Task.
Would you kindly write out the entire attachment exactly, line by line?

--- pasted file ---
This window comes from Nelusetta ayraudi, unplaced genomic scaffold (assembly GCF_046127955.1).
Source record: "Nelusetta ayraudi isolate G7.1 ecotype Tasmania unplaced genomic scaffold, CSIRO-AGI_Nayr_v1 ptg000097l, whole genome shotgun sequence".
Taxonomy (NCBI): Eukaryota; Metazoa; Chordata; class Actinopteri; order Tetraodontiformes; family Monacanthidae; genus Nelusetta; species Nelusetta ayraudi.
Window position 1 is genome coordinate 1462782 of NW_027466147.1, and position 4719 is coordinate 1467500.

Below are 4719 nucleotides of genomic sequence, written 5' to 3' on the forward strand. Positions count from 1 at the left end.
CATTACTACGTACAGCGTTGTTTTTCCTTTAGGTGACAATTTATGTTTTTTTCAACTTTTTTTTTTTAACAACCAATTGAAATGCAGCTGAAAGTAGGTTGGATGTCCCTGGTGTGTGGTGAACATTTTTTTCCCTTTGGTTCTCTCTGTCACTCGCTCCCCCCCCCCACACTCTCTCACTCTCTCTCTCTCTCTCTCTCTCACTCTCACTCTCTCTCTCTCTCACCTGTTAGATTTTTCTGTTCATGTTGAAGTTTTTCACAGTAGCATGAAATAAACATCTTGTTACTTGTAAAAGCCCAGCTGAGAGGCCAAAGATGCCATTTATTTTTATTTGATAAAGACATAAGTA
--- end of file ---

This window comes from Nelusetta ayraudi, unplaced genomic scaffold (assembly GCF_046127955.1).
Source record: "Nelusetta ayraudi isolate G7.1 ecotype Tasmania unplaced genomic scaffold, CSIRO-AGI_Nayr_v1 ptg000097l, whole genome shotgun sequence".
Taxonomy (NCBI): Eukaryota; Metazoa; Chordata; class Actinopteri; order Tetraodontiformes; family Monacanthidae; genus Nelusetta; species Nelusetta ayraudi.
Window position 1 is genome coordinate 1462782 of NW_027466147.1, and position 4719 is coordinate 1467500.

Below are 4719 nucleotides of genomic sequence, written 5' to 3' on the forward strand. Positions count from 1 at the left end.
CATTACTACGTACAGCGTTGTTTTTCCTTTAGGTGACAATTTATGTTTTTTTCAACTTTTTTTTTTTAACAACCAATTGAAATGCAGCTGAAAGTAGGTTGGATGTCCCTGGTGTGTGGTGAACATTTTTTTCCCTTTGGTTCTCTCTGTCACTCGCTCCCCCCCCCCACACTCTCTCACTCTCTCTCTCTCTCTCTCTCTCACTCTCACTCTCTCTCTCTCTCACCTGTTAGATTTTTCTGTTCATGTTGAAGTTTTTCACAGTAGCATGAAATAAACATCTTGTTACTTGTAAAAGCCCAGCTGAGAGGCCAAAGATGCCATTTATTTTTATTTGATAAAGACATAAGTA